3 indications that non-U.S. stock markets can be great again under Trump
By: Jon Eggins, Senior Portfolio Manager, Global Equity
Paul Eitelman, Investment Strategist
In the month since the U.S. election, the S&P 500® Index has rallied 5%, outpacing European (MSCI Europe Index) and emerging markets (Russell Emerging Markets Index) in U.S.-Dollar terms. The prospect of a post-Trump fiscal stimulus package and concerns about the impact to non-U.S. markets of rising protectionism on both sides of the Atlantic has led to forecasts that U.S. assets are poised for a run of outperformance.
We think these expectations are overly optimistic. Instead, we continue to see value in non-U.S. equities despite their recent underperformance and believe that U.S. equities may have over-shot based on fundamentals.
Let us explain.
Non-U.S. equity market outlook
- Geopolitical risk has risen, but is unlikely to derail the European expansion. Absent a populist upset for Marine Le Pen in France in early 2017, Trump’s victory doesn’t have a meaningful impact on our cyclical outlook for non-U.S. developed markets. His nationalist strategy, is mostly targeted against China and Mexico. Europe isn’t in the cross-hairs, and could actually benefit if fiscal stimulus boosts U.S. growth. Nevertheless, trade wars are a risk to the global expansion.
- Fiscal stimulus in the U.S. may boost growth, but a rising dollar helps Japan and Europe. Trump’s plan to inject more growth into the U.S. economy should nudge inflation upward. This makes it easier for the U.S. Federal Reserve to hike interest rates and the 10-year Treasury yield has already shot up to 2.4% in recent weeks (as of Dec. 8), a full percentage point increase from where it stood in July. This affects global markets, especially Japan, where the central bank is pegging the 10-year Japanese Government Bond yield at 0%. The widening interest rate differential has led to a stronger U.S. dollar – a headwind for U.S. multinational companies’ profitability and a tailwind for similar businesses in Europe and Japan. As a result, Japan actually outperformed the U.S. (S&P 500 Index) in local currency terms in November and the fourth quarter-to-date (as of Dec. 7), with the Tokyo Stock Price Index up approximately 9% in local currency terms between Nov. 8 and Dec 7.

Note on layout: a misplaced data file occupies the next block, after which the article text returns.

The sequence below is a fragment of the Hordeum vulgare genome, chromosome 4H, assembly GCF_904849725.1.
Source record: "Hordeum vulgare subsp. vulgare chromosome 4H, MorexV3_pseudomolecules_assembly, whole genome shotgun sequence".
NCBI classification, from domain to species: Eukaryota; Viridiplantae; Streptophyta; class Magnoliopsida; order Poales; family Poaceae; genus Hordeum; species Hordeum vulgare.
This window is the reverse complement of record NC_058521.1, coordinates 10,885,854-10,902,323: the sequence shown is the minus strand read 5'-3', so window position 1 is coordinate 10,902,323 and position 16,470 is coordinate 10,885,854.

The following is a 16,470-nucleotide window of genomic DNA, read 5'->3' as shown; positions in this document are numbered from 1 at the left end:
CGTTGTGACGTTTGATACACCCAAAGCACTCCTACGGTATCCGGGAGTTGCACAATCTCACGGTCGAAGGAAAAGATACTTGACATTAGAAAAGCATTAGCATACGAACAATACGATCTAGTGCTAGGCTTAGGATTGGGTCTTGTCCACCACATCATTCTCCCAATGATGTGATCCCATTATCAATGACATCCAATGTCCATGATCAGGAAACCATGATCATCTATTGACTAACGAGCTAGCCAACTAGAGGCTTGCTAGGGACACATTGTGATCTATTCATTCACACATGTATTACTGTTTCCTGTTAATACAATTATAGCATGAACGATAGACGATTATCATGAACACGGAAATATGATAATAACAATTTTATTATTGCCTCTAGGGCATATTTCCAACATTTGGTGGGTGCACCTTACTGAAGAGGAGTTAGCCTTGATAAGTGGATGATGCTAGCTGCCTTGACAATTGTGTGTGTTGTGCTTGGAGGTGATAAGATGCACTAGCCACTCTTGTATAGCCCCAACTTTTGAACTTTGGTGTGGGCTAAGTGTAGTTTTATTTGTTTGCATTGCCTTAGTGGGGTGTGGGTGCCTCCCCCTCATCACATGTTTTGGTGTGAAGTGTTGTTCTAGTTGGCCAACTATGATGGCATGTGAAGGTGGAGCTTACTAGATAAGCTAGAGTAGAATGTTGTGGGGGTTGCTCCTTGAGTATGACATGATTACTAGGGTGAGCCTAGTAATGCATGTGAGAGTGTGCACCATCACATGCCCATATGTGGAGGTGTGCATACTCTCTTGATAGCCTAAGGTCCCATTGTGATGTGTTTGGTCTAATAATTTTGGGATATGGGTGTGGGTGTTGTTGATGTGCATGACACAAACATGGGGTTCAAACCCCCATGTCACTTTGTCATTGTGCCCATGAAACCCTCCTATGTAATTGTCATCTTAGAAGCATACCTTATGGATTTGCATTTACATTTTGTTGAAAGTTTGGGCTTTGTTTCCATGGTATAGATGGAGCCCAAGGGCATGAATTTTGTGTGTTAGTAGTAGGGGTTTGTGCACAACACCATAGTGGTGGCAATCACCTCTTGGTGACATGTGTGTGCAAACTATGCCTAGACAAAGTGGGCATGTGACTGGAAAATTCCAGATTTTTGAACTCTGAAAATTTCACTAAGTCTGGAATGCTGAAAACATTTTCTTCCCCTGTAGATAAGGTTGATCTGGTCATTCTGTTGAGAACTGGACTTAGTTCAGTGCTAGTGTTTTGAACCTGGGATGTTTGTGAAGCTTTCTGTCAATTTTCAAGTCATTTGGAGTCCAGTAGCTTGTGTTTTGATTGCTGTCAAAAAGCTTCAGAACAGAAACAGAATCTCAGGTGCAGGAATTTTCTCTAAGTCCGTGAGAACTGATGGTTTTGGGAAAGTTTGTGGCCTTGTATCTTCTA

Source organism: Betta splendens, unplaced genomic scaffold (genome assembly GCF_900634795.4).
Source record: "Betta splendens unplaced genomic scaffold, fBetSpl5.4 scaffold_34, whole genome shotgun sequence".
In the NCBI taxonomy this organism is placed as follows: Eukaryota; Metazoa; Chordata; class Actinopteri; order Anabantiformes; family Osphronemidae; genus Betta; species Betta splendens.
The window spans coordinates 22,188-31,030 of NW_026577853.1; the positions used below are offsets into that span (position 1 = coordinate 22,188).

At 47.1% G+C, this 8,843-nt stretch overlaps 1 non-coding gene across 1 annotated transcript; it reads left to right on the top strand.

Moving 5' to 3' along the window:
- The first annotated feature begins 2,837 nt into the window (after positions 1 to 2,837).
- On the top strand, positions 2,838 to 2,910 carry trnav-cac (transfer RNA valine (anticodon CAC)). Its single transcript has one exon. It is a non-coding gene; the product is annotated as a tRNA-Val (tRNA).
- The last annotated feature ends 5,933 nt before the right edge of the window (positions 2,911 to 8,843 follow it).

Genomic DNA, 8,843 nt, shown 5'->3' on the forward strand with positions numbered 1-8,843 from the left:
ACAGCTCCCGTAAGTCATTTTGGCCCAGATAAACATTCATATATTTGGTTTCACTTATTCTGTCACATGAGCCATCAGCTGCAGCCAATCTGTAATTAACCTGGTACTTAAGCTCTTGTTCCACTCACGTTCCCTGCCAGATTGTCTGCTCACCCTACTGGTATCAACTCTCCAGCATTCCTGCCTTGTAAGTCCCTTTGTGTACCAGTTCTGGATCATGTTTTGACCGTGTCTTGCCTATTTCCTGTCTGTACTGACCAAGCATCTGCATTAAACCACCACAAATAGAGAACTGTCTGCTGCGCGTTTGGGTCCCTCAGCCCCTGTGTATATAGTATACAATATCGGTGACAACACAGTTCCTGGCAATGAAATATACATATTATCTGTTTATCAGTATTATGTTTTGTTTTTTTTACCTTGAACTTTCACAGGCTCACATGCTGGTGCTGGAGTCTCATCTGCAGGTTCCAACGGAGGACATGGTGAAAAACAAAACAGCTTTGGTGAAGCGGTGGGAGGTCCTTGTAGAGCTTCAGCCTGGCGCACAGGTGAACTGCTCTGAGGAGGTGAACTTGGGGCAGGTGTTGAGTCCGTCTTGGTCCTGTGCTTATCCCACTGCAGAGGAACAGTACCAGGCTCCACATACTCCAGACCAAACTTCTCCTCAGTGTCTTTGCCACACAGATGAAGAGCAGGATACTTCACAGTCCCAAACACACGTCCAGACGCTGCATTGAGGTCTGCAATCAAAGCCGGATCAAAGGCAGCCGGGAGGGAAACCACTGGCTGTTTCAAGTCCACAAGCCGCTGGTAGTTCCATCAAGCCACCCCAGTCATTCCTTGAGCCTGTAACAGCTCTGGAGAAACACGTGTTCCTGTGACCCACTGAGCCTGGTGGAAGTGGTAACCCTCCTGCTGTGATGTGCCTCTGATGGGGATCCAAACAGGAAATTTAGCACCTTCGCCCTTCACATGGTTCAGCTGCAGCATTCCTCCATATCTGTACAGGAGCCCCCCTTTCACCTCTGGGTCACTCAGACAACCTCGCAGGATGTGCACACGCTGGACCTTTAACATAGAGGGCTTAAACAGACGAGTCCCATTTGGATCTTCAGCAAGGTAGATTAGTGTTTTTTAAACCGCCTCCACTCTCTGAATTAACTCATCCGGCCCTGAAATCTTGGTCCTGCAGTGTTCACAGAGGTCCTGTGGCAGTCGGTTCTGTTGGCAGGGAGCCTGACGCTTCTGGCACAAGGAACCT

- Non-U.S. fundamentals are solid. Cutting through the political noise, we have seen a fundamental improvement in non-U.S. markets. According to the Markit Eurozone Composite PMI, Europe shrugged off the Brexit vote with leading economic indicators at an 11-month high in November, and the region showed stronger earnings growth and profit margins in the third quarter. The Bank of Japan has effectively committed to finance government spending with a 0% 10-year yield target and a major fiscal program could be a positive game changer.
- Cycle – Neutral (but on upgrade watch). The advent of economic populism is a tail risk for the European currency union but economic and earnings fundamentals have improved.
- Valuation – Attractive. Euro zone and Japanese equities are slightly cheap in an absolute sense and outright cheap relative to the U.S.
- Sentiment – Neutral. Price momentum is roughly flat in Europe and Japan. Markets are starting to swing into a euphoria phase but those concerns are more pronounced in the U.S.
U.S. equity market outlook
- Injecting stimulus into an economy near full capacity may fan the flames of inflation. Rising labor costs are already one of the biggest obstacles for the U.S. earnings outlook and fiscal stimulus could exacerbate the pressure on profit margins.
- The U.S. equity market is already expensive. One of the rationalizations for high valuation multiples was that interest rates were low. But with the 10-year U.S. Treasury yield now up to 2.4% (as of Dec. 2) post-Trump, these higher discount rates pose a more meaningful headwind to the U.S. market.
- Intra-market performance has varied quite strongly since the election. Those parts of the U.S. equity market that benefit from higher interest rates and more fiscal stimulus have been outperforming other sectors: For example, in the month of November alone the S&P 500® Index Financials sector outperformed the S&P 500® Index Utilities sector by nearly 20 percentage points. Looking forward, we continue to see more upside in Value stocks than expensive Low Volatility stocks as U.S. interest rates rise.
- The dollar appreciated on the election outcome and now stands at its highest level since 2003. Dollar strength acts as a speed brake on the economy (by hampering exports). According to our research, recent currency moves could also subtract 1.5 percentage points from S&P 500® Index earnings growth in 2017.
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